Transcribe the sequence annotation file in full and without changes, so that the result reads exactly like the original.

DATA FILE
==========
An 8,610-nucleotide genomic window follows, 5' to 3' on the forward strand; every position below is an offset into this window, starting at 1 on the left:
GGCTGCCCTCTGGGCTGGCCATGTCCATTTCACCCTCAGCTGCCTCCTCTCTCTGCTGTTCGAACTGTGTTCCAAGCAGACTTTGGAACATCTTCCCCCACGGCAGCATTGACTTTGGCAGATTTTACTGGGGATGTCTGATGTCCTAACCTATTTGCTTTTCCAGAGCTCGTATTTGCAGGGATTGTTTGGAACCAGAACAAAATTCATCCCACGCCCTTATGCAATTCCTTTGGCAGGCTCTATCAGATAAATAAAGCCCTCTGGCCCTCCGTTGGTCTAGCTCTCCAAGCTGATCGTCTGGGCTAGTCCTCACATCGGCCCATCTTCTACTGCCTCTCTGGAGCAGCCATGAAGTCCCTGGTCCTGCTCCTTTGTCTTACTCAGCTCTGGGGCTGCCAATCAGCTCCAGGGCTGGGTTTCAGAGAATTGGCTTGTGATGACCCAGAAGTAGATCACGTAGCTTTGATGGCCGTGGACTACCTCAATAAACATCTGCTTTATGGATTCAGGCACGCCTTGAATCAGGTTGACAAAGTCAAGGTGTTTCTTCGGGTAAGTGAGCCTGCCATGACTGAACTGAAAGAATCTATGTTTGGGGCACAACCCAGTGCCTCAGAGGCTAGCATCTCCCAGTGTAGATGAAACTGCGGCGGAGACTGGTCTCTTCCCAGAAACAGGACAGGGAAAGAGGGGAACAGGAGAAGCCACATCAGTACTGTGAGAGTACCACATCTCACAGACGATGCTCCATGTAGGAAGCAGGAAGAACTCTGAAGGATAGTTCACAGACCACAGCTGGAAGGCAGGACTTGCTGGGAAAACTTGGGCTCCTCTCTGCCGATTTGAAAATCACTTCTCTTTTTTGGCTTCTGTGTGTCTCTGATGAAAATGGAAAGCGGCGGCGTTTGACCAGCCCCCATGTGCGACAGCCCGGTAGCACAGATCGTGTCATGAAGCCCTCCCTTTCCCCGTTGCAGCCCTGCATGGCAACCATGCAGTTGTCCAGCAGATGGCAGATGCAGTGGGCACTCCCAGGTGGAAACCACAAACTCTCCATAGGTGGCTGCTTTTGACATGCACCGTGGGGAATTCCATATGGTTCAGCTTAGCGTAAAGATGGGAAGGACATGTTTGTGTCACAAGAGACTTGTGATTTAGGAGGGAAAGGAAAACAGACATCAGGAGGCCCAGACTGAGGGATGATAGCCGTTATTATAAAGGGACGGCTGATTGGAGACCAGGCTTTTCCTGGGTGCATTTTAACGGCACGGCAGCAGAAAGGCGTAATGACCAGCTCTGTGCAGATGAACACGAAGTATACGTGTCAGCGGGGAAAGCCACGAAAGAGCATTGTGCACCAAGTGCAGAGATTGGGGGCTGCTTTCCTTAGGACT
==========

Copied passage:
An 8,610-nucleotide genomic window follows, 5' to 3' on the forward strand; every position below is an offset into this window, starting at 1 on the left:
GGCTGCCCTCTGGGCTGGCCATGTCCATTTCACCCTCAGCTGCCTCCTCTCTCTGCTGTTCGAACTGTGTTCCAAGCAGACTTTGGAACATCTTCCCCCACGGCAGCATTGACTTTGGCAGATTTTACTGGGGATGTCTGATGTCCTAACCTATTTGCTTTTCCAGAGCTCGTATTTGCAGGGATTGTTTGGAACCAGAACAAAATTCATCCCACGCCCTTATGCAATTCCTTTGGCAGGCTCTATCAGATAAATAAAGCCCTCTGGCCCTCCGTTGGTCTAGCTCTCCAAGCTGATCGTCTGGGCTAGTCCTCACATCGGCCCATCTTCTACTGCCTCTCTGGAGCAGCCATGAAGTCCCTGGTCCTGCTCCTTTGTCTTACTCAGCTCTGGGGCTGCCAATCAGCTCCAGGGCTGGGTTTCAGAGAATTGGCTTGTGATGACCCAGAAGTAGATCACGTAGCTTTGATGGCCGTGGACTACCTCAATAAACATCTGCTTTATGGATTCAGGCACGCCTTGAATCAGGTTGACAAAGTCAAGGTGTTTCTTCGGGTAAGTGAGCCTGCCATGACTGAACTGAAAGAATCTATGTTTGGGGCACAACCCAGTGCCTCAGAGGCTAGCATCTCCCAGTGTAGATGAAACTGCGGCGGAGACTGGTCTCTTCCCAGAAACAGGACAGGGAAAGAGGGGAACAGGAGAAGCCACATCAGTACTGTGAGAGTACCACATCTCACAGACGATGCTCCATGTAGGAAGCAGGAAGAACTCTGAAGGATAGTTCACAGACCACAGCTGGAAGGCAGGACTTGCTGGGAAAACTTGGGCTCCTCTCTGCCGATTTGAAAATCACTTCTCTTTTTTGGCTTCTGTGTGTCTCTGATGAAAATGGAAAGCGGCGGCGTTTGACCAGCCCCCATGTGCGACAGCCCGGTAGCACAGATCGTGTCATGAAGCCCTCCCTTTCCCCGTTGCAGCCCTGCATGGCAACCATGCAGTTGTCCAGCAGATGGCAGATGCAGTGGGCACTCCCAGGTGGAAACCACAAACTCTCCATAGGTGGCTGCTTTTGACATGCACCGTGGGGAATTCCATATGGTTCAGCTTAGCGTAAAGATGGGAAGGACATGTTTGTGTCACAAGAGACTTGTGATTTAGGAGGGAAAGGAAAACAGACATCAGGAGGCCCAGACTGAGGGATGATAGCCGTTATTATAAAGGGACGGCTGATTGGAGACCAGGCTTTTCCTGGGTGCATTTTAACGGCACGGCAGCAGAAAGGCGTAATGACCAGCTCTGTGCAGATGAACACGAAGTATACGTGTCAGCGGGGAAAGCCACGAAAGAGCATTGTGCACCAAGTGCAGAGATTGGGGGCTGCTTTCCTTAGGACT